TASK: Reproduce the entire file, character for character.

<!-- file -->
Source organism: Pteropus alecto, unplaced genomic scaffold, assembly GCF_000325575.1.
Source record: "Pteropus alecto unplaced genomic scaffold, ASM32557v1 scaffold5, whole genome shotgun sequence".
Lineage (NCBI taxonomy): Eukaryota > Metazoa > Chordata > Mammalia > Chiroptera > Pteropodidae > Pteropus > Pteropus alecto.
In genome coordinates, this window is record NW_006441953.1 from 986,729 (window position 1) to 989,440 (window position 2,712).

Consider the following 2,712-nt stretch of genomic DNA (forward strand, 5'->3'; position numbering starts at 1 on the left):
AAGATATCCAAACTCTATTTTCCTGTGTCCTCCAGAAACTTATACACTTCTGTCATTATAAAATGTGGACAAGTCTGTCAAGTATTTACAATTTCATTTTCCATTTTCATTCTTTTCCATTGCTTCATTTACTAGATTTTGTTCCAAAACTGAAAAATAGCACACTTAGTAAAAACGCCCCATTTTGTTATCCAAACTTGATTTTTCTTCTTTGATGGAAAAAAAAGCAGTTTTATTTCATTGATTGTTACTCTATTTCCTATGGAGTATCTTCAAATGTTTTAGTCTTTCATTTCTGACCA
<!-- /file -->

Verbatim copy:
Source organism: Pteropus alecto, unplaced genomic scaffold, assembly GCF_000325575.1.
Source record: "Pteropus alecto unplaced genomic scaffold, ASM32557v1 scaffold5, whole genome shotgun sequence".
Lineage (NCBI taxonomy): Eukaryota > Metazoa > Chordata > Mammalia > Chiroptera > Pteropodidae > Pteropus > Pteropus alecto.
In genome coordinates, this window is record NW_006441953.1 from 986,729 (window position 1) to 989,440 (window position 2,712).

Consider the following 2,712-nt stretch of genomic DNA (forward strand, 5'->3'; position numbering starts at 1 on the left):
AAGATATCCAAACTCTATTTTCCTGTGTCCTCCAGAAACTTATACACTTCTGTCATTATAAAATGTGGACAAGTCTGTCAAGTATTTACAATTTCATTTTCCATTTTCATTCTTTTCCATTGCTTCATTTACTAGATTTTGTTCCAAAACTGAAAAATAGCACACTTAGTAAAAACGCCCCATTTTGTTATCCAAACTTGATTTTTCTTCTTTGATGGAAAAAAAAGCAGTTTTATTTCATTGATTGTTACTCTATTTCCTATGGAGTATCTTCAAATGTTTTAGTCTTTCATTTCTGACCA